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marriage, but I did not think it would have been delicate to have asked a copy of

any

of them; I only recollect some lines that Miss Mac Faden wrote, which I can repeat, for I was in those days, as fond of reading poetry as others were of writing it; particularly if it flowed from a female pen. Stay, let me recollect; now I remember them : I forget the occasion on which they were written.

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In pity first to human kind,

Love taught the art of writing;
But soon deceit stept in, we find,

And taught man false inditing.
False vows, false words, nay e'en false tears,

Soon after were invented;
And Love from each account appears

Almost to have repented
That he disclos'd the magic art,

At first for gods intended,
By which he thought the virgin heart

Would be so much befriended.
What vows, what sighs on paper flow,

In words as sweet as honey!
They melt away like now-fall’n snow,

'
In sun-shine now of money.
Then Love with indignation saw

His tender views defeated;
Traitors unpunish'd broke his law,
And crime on crime repeated.

Then,

Then, Love, resume thy wonted power,

And punish ev'ry traitor;
From Jupiter in golden shower,

Down to the petit-maitre.

One thing brings another to my recollection. The Doctor and I called one morning on Miss Mac Faden, in order to take his leave of her for a few days, as he was to set out on a journey, I forget where. The young lady asked in a tone that well expressed more than the words that accompanied it, how long he intended to stay away? to which he immediately answered:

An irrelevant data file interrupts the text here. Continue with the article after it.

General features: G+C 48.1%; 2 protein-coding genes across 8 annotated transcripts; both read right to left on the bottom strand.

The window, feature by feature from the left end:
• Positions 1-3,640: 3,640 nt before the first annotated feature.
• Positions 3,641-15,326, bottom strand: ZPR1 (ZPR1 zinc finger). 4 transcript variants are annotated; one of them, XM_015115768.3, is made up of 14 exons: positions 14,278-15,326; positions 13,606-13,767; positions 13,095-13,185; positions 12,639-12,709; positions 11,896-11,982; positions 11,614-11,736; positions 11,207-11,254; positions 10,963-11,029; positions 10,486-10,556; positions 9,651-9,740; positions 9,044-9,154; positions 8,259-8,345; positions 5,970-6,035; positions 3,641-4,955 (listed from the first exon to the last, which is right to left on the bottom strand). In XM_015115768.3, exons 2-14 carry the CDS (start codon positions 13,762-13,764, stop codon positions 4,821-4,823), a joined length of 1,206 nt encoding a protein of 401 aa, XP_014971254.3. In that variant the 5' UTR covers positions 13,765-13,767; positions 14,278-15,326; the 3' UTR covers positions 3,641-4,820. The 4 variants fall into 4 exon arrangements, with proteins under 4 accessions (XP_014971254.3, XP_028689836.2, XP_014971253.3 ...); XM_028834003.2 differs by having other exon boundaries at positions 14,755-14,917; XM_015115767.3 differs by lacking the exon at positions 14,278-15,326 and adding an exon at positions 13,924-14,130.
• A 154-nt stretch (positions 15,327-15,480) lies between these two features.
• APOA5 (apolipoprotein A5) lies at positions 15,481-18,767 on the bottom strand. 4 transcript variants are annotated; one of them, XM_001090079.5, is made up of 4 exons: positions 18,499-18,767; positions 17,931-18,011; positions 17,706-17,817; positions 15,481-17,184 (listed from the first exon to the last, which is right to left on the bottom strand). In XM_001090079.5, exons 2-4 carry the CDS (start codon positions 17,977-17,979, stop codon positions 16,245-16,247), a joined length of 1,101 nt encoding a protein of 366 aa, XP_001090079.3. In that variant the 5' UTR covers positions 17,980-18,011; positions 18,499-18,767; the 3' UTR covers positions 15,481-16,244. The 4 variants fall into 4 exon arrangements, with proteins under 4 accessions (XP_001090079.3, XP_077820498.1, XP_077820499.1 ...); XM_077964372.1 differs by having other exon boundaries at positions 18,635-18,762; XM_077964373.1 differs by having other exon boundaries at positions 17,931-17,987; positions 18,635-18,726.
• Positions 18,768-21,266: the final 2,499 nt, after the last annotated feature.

You ask how long I'll stay from thee:

Suppress those rising fears;
If you should reckon time like me, ,

Perhaps ten thousand years.

Author. Very happy indeed.
Sheridan. Love dictated the lines,
Author. And the Muse.

Sheridan. The Doctor, with all his learning, was not what we call a popular preacher. His sermons were always composed of good materials, and he could sometimes rise with his subject; you may judge of his character from the few fragments I have given you.

Author. They are valuable in my sight; I like to see the human mind in its undress; I love

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the early effusions of genius; especially of those that “lisp in numbers," and l am 'very happy that I called on you.

Sheridan. In a few days it would be too late; I shall soon be gathered to my fathers—but the passage is smooth.

Author. I see it is--and if there is any thing in my power

NATIONAL CHARACTERS.

(WRITTEN IN 1637-).

In Affection.
THE French loveth every where.
The Spaniard very well.
The Italian knows how to love.
The German knows not how to love.

In Behaviour.
French courteous.
Spaniard lordly.
Italian amorous:
German clownish.

In Body.
The French hath it manly.
Spaniard so so.
Italian indifferent.
The German tall.

In Buildings.
French build conveniently.
Spaniard meanly.
Italian stately.
German strongly.

In Clothes. French inconstant and changing. Spaniard modest. Italian poor. German mean.

In Colour.
French like a chesnut.
Spaniard black.
Italian brown.
German white or reddish.

In Conversation. The French jovial. Spaniard troublesome. Italian complying German unpleasant.

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French forgets good and evil.
Spaniard rewardeth all.
Italian ready to do good, but revengeful.
German doth neither good nor evil.

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